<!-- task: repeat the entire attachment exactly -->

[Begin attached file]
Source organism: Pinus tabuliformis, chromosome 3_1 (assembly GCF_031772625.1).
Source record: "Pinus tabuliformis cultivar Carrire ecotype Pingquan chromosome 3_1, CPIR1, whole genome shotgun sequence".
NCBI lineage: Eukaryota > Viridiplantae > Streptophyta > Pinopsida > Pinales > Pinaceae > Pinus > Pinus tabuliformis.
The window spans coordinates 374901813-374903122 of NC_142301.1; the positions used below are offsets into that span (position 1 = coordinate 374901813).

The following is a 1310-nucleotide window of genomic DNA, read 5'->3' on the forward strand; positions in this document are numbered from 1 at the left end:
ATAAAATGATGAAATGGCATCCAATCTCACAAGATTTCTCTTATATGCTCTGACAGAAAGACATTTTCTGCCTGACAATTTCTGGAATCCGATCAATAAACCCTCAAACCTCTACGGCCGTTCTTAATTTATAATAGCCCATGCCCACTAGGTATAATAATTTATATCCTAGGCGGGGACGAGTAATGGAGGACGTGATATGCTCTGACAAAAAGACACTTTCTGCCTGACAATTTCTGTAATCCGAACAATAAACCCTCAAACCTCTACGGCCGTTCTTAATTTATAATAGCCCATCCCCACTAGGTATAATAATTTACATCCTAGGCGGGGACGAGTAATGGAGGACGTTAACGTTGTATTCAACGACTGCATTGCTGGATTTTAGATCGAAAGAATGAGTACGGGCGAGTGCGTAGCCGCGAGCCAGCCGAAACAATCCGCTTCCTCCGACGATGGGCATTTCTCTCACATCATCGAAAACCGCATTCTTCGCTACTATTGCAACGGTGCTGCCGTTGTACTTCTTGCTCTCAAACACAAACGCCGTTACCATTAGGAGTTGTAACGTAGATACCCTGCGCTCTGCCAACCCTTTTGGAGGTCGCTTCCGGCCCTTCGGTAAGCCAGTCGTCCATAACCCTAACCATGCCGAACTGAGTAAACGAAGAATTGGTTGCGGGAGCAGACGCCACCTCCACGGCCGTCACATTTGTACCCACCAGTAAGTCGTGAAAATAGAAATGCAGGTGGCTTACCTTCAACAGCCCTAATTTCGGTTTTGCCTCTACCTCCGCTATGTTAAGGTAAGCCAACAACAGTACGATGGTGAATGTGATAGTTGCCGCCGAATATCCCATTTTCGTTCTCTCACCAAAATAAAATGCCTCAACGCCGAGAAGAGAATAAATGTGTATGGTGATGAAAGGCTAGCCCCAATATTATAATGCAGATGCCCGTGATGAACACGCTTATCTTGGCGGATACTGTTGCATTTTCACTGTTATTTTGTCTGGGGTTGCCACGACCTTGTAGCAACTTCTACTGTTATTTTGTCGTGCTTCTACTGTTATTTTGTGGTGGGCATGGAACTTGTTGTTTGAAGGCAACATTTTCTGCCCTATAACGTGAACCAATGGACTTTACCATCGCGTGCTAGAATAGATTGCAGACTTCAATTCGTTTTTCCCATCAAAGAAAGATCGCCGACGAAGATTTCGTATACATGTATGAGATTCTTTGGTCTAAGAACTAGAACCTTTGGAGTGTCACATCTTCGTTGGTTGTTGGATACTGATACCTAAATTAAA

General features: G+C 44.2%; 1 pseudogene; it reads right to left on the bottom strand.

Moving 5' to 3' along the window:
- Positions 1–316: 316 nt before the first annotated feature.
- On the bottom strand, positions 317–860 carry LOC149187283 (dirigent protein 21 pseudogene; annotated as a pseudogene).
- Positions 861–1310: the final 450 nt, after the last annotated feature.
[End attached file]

Source organism: Pinus tabuliformis, chromosome 3_1 (assembly GCF_031772625.1).
Source record: "Pinus tabuliformis cultivar Carrire ecotype Pingquan chromosome 3_1, CPIR1, whole genome shotgun sequence".
NCBI lineage: Eukaryota > Viridiplantae > Streptophyta > Pinopsida > Pinales > Pinaceae > Pinus > Pinus tabuliformis.
The window spans coordinates 374901813-374903122 of NC_142301.1; the positions used below are offsets into that span (position 1 = coordinate 374901813).

The following is a 1310-nucleotide window of genomic DNA, read 5'->3' on the forward strand; positions in this document are numbered from 1 at the left end:
ATAAAATGATGAAATGGCATCCAATCTCACAAGATTTCTCTTATATGCTCTGACAGAAAGACATTTTCTGCCTGACAATTTCTGGAATCCGATCAATAAACCCTCAAACCTCTACGGCCGTTCTTAATTTATAATAGCCCATGCCCACTAGGTATAATAATTTATATCCTAGGCGGGGACGAGTAATGGAGGACGTGATATGCTCTGACAAAAAGACACTTTCTGCCTGACAATTTCTGTAATCCGAACAATAAACCCTCAAACCTCTACGGCCGTTCTTAATTTATAATAGCCCATCCCCACTAGGTATAATAATTTACATCCTAGGCGGGGACGAGTAATGGAGGACGTTAACGTTGTATTCAACGACTGCATTGCTGGATTTTAGATCGAAAGAATGAGTACGGGCGAGTGCGTAGCCGCGAGCCAGCCGAAACAATCCGCTTCCTCCGACGATGGGCATTTCTCTCACATCATCGAAAACCGCATTCTTCGCTACTATTGCAACGGTGCTGCCGTTGTACTTCTTGCTCTCAAACACAAACGCCGTTACCATTAGGAGTTGTAACGTAGATACCCTGCGCTCTGCCAACCCTTTTGGAGGTCGCTTCCGGCCCTTCGGTAAGCCAGTCGTCCATAACCCTAACCATGCCGAACTGAGTAAACGAAGAATTGGTTGCGGGAGCAGACGCCACCTCCACGGCCGTCACATTTGTACCCACCAGTAAGTCGTGAAAATAGAAATGCAGGTGGCTTACCTTCAACAGCCCTAATTTCGGTTTTGCCTCTACCTCCGCTATGTTAAGGTAAGCCAACAACAGTACGATGGTGAATGTGATAGTTGCCGCCGAATATCCCATTTTCGTTCTCTCACCAAAATAAAATGCCTCAACGCCGAGAAGAGAATAAATGTGTATGGTGATGAAAGGCTAGCCCCAATATTATAATGCAGATGCCCGTGATGAACACGCTTATCTTGGCGGATACTGTTGCATTTTCACTGTTATTTTGTCTGGGGTTGCCACGACCTTGTAGCAACTTCTACTGTTATTTTGTCGTGCTTCTACTGTTATTTTGTGGTGGGCATGGAACTTGTTGTTTGAAGGCAACATTTTCTGCCCTATAACGTGAACCAATGGACTTTACCATCGCGTGCTAGAATAGATTGCAGACTTCAATTCGTTTTTCCCATCAAAGAAAGATCGCCGACGAAGATTTCGTATACATGTATGAGATTCTTTGGTCTAAGAACTAGAACCTTTGGAGTGTCACATCTTCGTTGGTTGTTGGATACTGATACCTAAATTAAA

General features: G+C 44.2%; 1 pseudogene; it reads right to left on the bottom strand.

Moving 5' to 3' along the window:
- Positions 1–316: 316 nt before the first annotated feature.
- On the bottom strand, positions 317–860 carry LOC149187283 (dirigent protein 21 pseudogene; annotated as a pseudogene).
- Positions 861–1310: the final 450 nt, after the last annotated feature.